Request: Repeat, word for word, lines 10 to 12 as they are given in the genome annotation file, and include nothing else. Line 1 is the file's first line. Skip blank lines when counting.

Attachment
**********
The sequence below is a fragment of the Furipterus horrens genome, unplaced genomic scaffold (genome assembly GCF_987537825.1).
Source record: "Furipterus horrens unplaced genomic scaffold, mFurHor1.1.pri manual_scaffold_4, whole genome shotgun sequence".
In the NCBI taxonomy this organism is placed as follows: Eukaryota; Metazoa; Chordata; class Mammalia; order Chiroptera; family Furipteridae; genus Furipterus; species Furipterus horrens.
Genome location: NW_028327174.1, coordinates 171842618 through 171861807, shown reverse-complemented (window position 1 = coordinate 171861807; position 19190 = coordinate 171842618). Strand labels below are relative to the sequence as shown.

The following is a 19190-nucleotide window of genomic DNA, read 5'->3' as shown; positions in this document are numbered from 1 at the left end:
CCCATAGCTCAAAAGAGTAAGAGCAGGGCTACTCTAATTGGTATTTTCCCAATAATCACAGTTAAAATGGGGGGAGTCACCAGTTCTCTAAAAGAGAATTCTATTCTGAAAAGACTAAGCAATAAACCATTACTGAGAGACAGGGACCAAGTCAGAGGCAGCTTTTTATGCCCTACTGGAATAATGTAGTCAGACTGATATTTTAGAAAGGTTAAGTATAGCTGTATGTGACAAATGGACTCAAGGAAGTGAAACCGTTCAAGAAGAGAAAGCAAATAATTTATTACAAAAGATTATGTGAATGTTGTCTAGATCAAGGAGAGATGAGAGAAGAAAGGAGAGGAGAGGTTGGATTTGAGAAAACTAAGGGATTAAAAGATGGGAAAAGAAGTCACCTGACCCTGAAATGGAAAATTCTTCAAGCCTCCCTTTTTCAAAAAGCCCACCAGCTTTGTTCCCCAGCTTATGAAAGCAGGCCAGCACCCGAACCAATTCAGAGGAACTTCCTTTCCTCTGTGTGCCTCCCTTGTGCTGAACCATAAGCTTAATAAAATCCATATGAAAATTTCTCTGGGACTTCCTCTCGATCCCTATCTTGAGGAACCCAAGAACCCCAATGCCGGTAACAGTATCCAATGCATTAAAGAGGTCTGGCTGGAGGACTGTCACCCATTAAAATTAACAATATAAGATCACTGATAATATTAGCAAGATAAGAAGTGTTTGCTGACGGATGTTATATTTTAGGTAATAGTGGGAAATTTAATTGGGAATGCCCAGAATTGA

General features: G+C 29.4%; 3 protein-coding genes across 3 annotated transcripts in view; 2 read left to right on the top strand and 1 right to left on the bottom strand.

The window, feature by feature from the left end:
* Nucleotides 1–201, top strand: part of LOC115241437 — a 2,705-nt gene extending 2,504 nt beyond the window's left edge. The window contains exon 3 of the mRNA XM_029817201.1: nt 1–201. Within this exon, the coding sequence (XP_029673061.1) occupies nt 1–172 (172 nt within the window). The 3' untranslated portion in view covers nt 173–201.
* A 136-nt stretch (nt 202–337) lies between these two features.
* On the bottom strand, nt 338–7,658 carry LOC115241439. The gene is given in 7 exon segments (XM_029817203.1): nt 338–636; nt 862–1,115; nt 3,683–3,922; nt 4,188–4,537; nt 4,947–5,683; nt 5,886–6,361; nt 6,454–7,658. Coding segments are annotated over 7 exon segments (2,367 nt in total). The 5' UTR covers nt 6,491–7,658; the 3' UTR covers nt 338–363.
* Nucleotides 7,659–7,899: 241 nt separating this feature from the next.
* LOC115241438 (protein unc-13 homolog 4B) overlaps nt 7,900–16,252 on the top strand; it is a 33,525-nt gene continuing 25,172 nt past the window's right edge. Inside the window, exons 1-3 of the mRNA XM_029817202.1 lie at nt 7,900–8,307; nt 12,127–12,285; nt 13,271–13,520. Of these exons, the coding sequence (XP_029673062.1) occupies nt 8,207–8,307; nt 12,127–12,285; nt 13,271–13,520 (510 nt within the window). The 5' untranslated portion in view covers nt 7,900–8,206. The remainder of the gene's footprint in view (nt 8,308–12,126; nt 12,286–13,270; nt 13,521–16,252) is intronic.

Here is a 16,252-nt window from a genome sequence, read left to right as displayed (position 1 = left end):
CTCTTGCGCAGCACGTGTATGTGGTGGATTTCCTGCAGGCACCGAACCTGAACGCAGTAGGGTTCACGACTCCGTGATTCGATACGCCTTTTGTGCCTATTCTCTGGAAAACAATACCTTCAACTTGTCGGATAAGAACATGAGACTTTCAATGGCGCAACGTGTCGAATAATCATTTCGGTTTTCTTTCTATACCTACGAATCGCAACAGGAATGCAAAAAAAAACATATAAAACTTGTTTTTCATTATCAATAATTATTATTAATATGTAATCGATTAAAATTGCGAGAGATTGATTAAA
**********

* A 136-nt stretch (nt 202–337) lies between these two features.
* On the bottom strand, nt 338–7,658 carry LOC115241439. The gene is given in 7 exon segments (XM_029817203.1): nt 338–636; nt 862–1,115; nt 3,683–3,922; nt 4,188–4,537; nt 4,947–5,683; nt 5,886–6,361; nt 6,454–7,658. Coding segments are annotated over 7 exon segments (2,367 nt in total). The 5' UTR covers nt 6,491–7,658; the 3' UTR covers nt 338–363.
* Nucleotides 7,659–7,899: 241 nt separating this feature from the next.